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I'm new to recorders and I do not know much about it. I have a soprano recorder by Yamaha.

I really enjoyed a composition by handel, specifically the recorder sonata.

I would like to know whether the musical scores written for recorders are suitable for all types of recorders (like soprano, alto, etc.)?

In particular, is it possible to play handel's recorder sonata with a soprano recorder?

Any response is appreciated.

Thank you

  • Well, have you looked at a page or two of the sheet music? I'm assuming you don't care whether you play in the original or transposed key or register. – Carl Witthoft Dec 8 '17 at 14:03
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No, Handel wrote his recorder sonantas for alto (treble) recorder which has a range from F (first space in the treble clef) to the G 2 octaves and a tone above. Your soprano won't play that high, so you are out of luck playing the music as written.

You could transpose the notes down a fourth (i.e. A sonata in F becomes a sonata in C) which will bring it into range on the soprano, but because the soprano sounds an octave higher than written, the music will sound a fifth above what the composer intended. You will also need to transpose the continuo part if you plan to play with piano or harpsichord. The sonata won't sound as good as when played on the alto - a little high and screechy.

My recommendation is to move to the alto recorder as soon as practicable. The bulk of the Baroque repertoire is written for alto, and a lot of transverse flute music is also playable on the alto. You could try listening to Telemann and Marcello. They both wrote good stuff for the alto.

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  • Yep. I'd just point out that playing alto music on a soprano means transposing up a fifth, not down a fourth, no matter how you write it. – Scott Wallace Dec 9 '17 at 20:23
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    Also, the soprano is higher than the alto, its range is C5-D7, the alto is F4-G6. "Transposing" simply means using alto fingerings on the smaller instrument, pretending it is an alto. Since Eric doesn't know alto fingerings this is not an option for him however. – ohmi Dec 10 '17 at 2:57
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If you can't use the instrument/fingerings Handel thought you'd use, you won't have an easy time of it. I suggest buying an Yamaha alto recorder and start learning that instrument's fingerings. IMHO it's a better choice for adult beginners. There are many easier bits in those sonatas to help you practice.

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It really depends, you might be. If there are no notes below the range of the soprano recorder, then go on and play it, it will sound approximately the same. I play alto sax and am able to play multiple tenor sax pieces on it since most of the notes overlap. If some of the notes are too low, you will have to transpose, though.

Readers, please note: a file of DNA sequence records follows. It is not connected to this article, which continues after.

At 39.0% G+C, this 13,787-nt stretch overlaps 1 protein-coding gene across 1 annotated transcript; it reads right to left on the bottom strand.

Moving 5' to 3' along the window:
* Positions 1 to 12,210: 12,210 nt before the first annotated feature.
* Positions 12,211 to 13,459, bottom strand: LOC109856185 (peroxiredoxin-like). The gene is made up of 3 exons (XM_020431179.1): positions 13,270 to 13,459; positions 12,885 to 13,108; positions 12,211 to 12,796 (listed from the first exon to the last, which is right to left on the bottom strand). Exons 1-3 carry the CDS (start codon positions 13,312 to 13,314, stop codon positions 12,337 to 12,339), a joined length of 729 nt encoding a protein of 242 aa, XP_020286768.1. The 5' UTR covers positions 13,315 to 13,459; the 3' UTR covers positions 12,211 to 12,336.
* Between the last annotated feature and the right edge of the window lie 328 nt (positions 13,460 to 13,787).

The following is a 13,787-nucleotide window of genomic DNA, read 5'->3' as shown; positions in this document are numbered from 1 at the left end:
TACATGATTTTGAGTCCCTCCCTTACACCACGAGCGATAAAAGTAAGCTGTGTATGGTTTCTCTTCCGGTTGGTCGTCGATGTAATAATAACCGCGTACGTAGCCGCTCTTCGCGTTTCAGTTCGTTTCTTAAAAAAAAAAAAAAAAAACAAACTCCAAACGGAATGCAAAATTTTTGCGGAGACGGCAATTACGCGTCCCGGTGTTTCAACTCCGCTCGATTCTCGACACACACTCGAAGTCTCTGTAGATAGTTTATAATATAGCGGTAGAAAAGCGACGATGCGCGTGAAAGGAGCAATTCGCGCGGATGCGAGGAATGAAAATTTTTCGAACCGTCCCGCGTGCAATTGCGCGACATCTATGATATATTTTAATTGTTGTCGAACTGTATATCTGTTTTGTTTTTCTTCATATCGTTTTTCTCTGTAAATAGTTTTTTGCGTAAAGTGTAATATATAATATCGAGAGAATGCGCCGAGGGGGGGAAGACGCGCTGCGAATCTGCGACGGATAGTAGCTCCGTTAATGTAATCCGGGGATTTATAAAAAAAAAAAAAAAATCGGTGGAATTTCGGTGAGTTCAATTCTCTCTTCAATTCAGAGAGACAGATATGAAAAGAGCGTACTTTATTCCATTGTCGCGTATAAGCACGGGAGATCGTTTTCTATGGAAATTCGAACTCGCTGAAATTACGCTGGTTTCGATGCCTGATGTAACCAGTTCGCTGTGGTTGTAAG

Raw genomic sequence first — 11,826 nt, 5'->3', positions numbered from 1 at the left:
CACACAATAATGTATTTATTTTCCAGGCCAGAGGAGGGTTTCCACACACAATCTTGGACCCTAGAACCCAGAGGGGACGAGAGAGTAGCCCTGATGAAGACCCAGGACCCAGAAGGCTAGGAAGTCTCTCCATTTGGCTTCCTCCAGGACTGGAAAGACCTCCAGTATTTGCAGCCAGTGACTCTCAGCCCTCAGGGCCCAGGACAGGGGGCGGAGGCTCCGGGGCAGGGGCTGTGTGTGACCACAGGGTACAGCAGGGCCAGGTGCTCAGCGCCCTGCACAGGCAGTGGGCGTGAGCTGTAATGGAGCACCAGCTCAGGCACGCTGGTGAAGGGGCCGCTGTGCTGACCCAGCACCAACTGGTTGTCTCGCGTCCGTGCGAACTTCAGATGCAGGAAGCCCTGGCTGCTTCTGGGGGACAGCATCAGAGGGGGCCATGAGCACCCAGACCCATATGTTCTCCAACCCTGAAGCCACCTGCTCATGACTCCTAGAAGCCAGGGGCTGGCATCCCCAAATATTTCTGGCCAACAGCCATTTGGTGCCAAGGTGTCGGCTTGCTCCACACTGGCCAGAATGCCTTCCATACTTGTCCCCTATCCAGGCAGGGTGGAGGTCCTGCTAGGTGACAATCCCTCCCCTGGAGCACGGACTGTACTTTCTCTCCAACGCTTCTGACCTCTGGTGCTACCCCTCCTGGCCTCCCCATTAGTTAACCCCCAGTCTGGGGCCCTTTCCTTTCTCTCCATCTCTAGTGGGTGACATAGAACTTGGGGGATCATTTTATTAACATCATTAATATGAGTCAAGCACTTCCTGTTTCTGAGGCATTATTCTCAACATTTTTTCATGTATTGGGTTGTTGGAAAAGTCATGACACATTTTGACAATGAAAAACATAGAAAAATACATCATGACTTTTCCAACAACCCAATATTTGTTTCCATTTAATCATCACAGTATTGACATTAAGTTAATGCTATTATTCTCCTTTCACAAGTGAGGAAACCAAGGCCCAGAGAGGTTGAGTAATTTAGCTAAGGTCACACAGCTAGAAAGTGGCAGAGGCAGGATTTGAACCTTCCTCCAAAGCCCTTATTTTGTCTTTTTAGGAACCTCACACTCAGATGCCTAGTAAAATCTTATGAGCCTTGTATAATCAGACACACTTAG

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  • The other difficulty for new soprano recorder players is that the notation for soprano recorder lines are often just notated as treble clef, when really it's treble-8up. Alto, however ,is always straight treble, so its has many notes well above the staff with 2 and 3 ledger lines; unfamiliar territory for soprano players. So it's the highest notes on the page they can't finger as written although they could if re-written into the correct octave. – ohmi Dec 10 '17 at 3:09
  • @Ira I.I. There are lots of notes in Handel sonatas that are outside the soprano range. Recorders have a limited range of just two octaves and a tone. Handel and his contemporaries recognized this and wrote to fit the alto recorder range. It is not practical to transpose some notes down an octave. It would sound very weird. And it is not possible to transpose all notes down an octave, as this would exceed the low register. I suggest you reconsider your answer. – kiwiron Dec 11 '17 at 7:46
  • @kiwiron thank you! I didn't know all this, as I have zero experience whatsoever with recorders, I just answered using common sense. Also, why would the transposed version sound weird? The intervals stay the same, don't they? – Ira I.I. Dec 12 '17 at 1:51
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    @Ira I.I. The weirdness I am referring to is the need to make octave jumps when the music goes above a written D6. For instance, a written interval of D6 to E6 (major 2nd) will become D6 to E5 (a seventh - with the soprano sounding all these notes up an octave). The composer certainly did not intend those sorts of jumps. A fully transposed version will not suffer from this - it will just sound a little high. – kiwiron Dec 12 '17 at 9:54

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